Monday 29 April 2019 6:31 pm

Can Just Eat deliver the City what it wants?


Reporter covering retail and property. Email stories to seb.mccarthy@cityam.com

Reporter covering retail and property. Email stories to seb.mccarthy@cityam.com

Follow Sebastian McCarthy
On Wednesday morning most eyes in the City will be on Mike Coupe, the Sainsbury’s chief executive battling to keep his job. In the firm’s Holborn HQ the grocery veteran will set out his Plan B after the UK competition watchdog crushed his dreams of a merger with Asda.

Read more: Shortsellers increase bets against food delivery giant Just Eat

But 10 minutes down the road near Lincoln’s Inn Fields, fellow blue chip giant Just Eat will be hosting its Annual General Meeting (AGM) and confronting shareholder grumblings of its own.

Bereft of a permanent chief executive and in the grip of an intense war with its competitors, Just Eat faces a big task winning round City doubters.

Last week the group’s first-quarter results revealed that UK order growth came in weaker than expected, and despite a bumper international performance helping to offset the troubles at home, many in the Square Mile still feel anxious over the firm’s future.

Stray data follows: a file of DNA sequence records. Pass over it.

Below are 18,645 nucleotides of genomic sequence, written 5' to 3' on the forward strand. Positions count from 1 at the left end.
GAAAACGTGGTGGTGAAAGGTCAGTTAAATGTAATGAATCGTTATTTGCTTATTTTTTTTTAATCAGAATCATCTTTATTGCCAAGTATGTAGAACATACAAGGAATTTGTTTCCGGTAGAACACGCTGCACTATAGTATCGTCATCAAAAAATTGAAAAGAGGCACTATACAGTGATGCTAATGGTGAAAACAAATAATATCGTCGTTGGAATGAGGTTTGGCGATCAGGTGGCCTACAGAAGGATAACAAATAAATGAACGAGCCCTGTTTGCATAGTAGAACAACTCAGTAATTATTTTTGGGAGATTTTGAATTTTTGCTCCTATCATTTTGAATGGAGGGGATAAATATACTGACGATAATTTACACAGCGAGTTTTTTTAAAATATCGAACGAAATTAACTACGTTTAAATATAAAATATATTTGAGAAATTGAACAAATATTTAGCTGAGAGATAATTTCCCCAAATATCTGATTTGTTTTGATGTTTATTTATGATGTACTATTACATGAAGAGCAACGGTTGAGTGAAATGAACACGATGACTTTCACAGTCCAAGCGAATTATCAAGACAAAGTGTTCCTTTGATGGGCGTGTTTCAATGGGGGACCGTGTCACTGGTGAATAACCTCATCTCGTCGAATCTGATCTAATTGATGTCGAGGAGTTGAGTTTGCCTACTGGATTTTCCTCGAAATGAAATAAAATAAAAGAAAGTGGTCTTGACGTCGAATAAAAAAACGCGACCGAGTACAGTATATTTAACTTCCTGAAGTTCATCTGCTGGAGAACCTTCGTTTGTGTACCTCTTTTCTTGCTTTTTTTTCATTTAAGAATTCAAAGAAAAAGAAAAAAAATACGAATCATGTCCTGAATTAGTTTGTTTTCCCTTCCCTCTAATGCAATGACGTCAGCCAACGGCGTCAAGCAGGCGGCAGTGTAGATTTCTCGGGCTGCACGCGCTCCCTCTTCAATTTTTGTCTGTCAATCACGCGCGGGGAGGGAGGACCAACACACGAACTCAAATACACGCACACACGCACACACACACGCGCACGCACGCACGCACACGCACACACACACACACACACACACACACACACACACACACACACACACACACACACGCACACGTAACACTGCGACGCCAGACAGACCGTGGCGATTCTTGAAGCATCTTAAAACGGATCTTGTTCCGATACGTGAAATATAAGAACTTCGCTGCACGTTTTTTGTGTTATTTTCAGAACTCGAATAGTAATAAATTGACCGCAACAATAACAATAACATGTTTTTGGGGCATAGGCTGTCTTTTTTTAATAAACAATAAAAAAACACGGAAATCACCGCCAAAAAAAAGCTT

Among those concerned are analysts at Peel Hunt, who maintain a "Sell" rating for the firm. In their latest note to the market, the broker wrote: "The changing landscape of the industry means Just Eat’s uniqueness from data, wholesale discounter, and share of voice is shrinking."

City A.M. has noticed a number of short-sellers, including opportunist supremo Crispin Odey, increasingly seem to agree with that verdict.

Roughly six per cent of its shares are currently on loan to short sellers, creeping up from four per cent at the start of 2019 and rising from zero since the summer.

It is not just short-sellers and brokers giving Just Eat’s board a headache, with activist investor Cat Rock heaping pressure on management in recent months.

Its founder said today that he hoped the board would prove the short-sellers wrong by evaluating mergers with well-run industry peers, but sources close to the group say it has no plans to change tack.


So what now for the takeaway website giant? It has been ramping up its role in delivery services, pledging to be profitable after investment peaks this year.

The move into deliveries is likely to depress near-term earnings and keep short-sellers circling for now, but it could potentially help see off the threats of newer rivals Uber Eats and Deliveroo.

Read more: Just Eat acquires software provider Practi

Yet for all the talk of rivals and profits, the group’s main focus must be on reassuring the City by finding a long-term replacement for ousted boss Peter Plumb.

While Sainsbury’s shareholders deliberate over whether to keep their own chief executive on Wednesday morning, in a nearby Holborn office Just Eat investors will be envious that at least the grocery giant has one. For now.

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